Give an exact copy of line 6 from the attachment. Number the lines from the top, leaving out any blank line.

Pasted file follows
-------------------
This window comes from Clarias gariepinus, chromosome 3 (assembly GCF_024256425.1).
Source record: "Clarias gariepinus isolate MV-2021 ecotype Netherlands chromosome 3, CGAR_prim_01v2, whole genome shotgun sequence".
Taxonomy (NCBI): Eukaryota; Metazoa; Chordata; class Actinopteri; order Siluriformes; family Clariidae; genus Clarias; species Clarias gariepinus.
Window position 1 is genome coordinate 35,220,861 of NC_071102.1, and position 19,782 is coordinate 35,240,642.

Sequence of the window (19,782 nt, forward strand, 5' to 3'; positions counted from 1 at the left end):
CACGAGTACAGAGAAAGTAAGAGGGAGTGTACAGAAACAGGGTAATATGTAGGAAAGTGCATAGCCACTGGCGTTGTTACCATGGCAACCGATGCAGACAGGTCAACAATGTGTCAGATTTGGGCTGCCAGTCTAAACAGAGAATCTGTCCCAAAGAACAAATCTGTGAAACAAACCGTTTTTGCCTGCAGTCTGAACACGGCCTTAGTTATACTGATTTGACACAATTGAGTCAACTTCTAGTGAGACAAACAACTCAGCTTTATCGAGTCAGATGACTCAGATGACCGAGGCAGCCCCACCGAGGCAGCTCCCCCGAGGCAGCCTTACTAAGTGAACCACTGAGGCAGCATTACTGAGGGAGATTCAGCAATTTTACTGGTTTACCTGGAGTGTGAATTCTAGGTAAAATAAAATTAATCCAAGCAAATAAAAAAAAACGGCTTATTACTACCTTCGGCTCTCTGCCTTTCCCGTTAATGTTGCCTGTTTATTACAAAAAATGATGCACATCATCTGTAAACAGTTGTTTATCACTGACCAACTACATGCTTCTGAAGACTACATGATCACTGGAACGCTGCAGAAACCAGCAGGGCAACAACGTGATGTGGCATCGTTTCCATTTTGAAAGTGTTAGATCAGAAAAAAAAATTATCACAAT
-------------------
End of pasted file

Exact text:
CACGAGTACAGAGAAAGTAAGAGGGAGTGTACAGAAACAGGGTAATATGTAGGAAAGTGCATAGCCACTGGCGTTGTTACCATGGCAACCGATGCAGACAGGTCAACAATGTGTCAGATTTGGGCTGCCAGTCTAAACAGAGAATCTGTCCCAAAGAACAAATCTGTGAAACAAACCGTTTTTGCCTGCAGTCTGAACACGGCCTTAGTTATACTGATTTGACACAATTGAGTCAACTTCTAGTGAGACAAACAACTCAGCTTTATCGAGTCAGATGACTCAGATGACCGAGGCAGCCCCACCGAGGCAGCTCCCCCGAGGCAGCCTTACTAAGTGAACCACTGAGGCAGCATTACTGAGGGAGATTCAGCAATTTTACTGGTTTACCTGGAGTGTGAATTCTAGGTAAAATAAAATTAATCCAAGCAAATAAAAAAAAACGGCTTATTACTACCTTCGGCTCTCTGCCTTTCCCGTTAATGTTGCCTGTTTATTACAAAAAATGATGCACATCATCTGTAAACAGTTGTTTATCACTGACCAACTACATGCTTCTGAAGACTACATGATCACTGGAACGCTGCAGAAACCAGCAGGGCAACAACGTGATGTGGCATCGTTTCCATTTTGAAAGTGTTAGATCAGAAAAAAAAATTATCACAAT